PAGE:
All posts by pstrbled

bike_path

Ride a Bike, Worship the Lord

Imagine opening a garage door and seeing a bicycle splayed out on the concrete, its various parts lined up across the floor.  There’s the handle bars over there and there are the tires separated from the rim that is lying beside it and so forth. Then imagine the owner of the bike telling you, this is what it means to have a bike.  What on earth could such a statement be telling us other than the owner of the bike has confused parts with the whole?

We live in this kind of age though where people think that you —YOU— can be explained by reducing you to your various parts or your blood chemistry.  But just as a bike is more than the sum of its parts (so that actually riding a bike and feeling that nearly inexplicable feeling of balancing on two tires and the breeze gliding across your face is the point) so it is with you.  You are more than the sum of your parts.  You are a living soul.

So imagine that garage door opening and then in a kind of backwards-winding of a film, you watch as the parts reattach themselves one by one until, wow, the bike stands before you.  And its standing before you is also a beckoning to you to ride it.

That dear friends is Church on a good day. When the church door opens and we cross over the threshold, we are not reduced to our various and multiples parts. Instead, we are put back together; we are reattached; we are re-membered.  And that experience of song-praise-prayer-proclamation is not so far removed from riding a bike and defying gravity and being engaged with the world around us in a remarkably different perspective than when we are standing on a corner waiting for traffic to stop or sitting in a cubicle answering a phone call.  It is invigorating and we are renewed because the truth is, you really are more than the sum of your parts.  In the midst of the congregation, you have transcended those parts and become part of the whole.  I hope you get on a bike this week.  I hope you’ll put aside the excuses for not attending church and get yourself into the congregation of those who pray, praise and proclaim the Truth of God’s abiding love for us.  ~See you Sunday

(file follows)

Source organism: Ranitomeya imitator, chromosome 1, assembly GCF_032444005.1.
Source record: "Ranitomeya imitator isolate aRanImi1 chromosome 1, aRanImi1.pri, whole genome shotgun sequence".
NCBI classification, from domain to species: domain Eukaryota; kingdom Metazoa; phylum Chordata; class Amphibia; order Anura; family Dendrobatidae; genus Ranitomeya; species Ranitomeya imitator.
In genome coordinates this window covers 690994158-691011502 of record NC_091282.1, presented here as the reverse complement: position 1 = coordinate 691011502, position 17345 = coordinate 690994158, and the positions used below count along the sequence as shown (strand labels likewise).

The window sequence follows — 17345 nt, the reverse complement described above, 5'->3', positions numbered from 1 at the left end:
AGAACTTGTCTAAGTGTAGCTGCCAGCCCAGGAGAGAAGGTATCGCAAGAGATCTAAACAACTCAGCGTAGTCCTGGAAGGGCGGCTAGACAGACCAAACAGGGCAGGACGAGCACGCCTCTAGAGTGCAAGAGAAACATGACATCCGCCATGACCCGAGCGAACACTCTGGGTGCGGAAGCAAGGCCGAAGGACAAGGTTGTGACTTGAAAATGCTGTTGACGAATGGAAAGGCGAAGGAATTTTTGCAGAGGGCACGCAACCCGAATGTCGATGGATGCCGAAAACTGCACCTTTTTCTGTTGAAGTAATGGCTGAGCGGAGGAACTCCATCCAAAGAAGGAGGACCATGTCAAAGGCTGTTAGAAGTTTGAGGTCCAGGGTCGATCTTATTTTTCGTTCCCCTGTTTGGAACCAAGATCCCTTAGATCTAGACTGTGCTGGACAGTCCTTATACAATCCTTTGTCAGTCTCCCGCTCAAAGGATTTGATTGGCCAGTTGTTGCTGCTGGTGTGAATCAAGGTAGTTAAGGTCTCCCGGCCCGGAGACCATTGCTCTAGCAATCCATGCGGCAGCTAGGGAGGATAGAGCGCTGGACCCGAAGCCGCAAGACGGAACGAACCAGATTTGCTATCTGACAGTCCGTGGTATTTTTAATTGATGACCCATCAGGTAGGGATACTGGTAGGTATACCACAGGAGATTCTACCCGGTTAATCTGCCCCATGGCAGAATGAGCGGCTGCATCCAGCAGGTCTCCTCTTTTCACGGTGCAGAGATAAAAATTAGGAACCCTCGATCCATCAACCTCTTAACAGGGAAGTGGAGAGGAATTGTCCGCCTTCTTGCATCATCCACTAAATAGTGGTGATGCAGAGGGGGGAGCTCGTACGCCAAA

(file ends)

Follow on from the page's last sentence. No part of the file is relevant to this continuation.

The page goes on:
What Did You Do In a Time of Cruelty?

beloved_communityWho the heck is running things?  Have you ever asked that? Maybe at the Department of Motor Vehicles?  The doctor’s waiting room?  The grocery checkout?  Our country?

For two weeks I have been “gone” on vacation and I can tell you what I did not do:  never turned on the television; did not read one news article in print or online.  I was in solitude and dialed into contemplative mode.  I highly recommend that you practice a news blackout for at least one day in the week for your own sanity and peace.  It was indeed a restorative time as I did not digest the toxic spew gushing out of the White House and Congress.

We, by which I mean our country, have descended to depths of depravity and cruelty that defy reason.  We are a rich and resourceful country. There is no reason to grant massive transfers of wealth to the richest while denying citizens access to healthcare.  There is no reason to separate children from their parents and imprison them for the crime of fleeing poverty and violence.  No reason other than an intentional cruelty.  There is no way to square what we are seeing with the compassion of Christ and those Christians who have provided cover for this administration’s assault on dignity should stop doing so.  Immediately.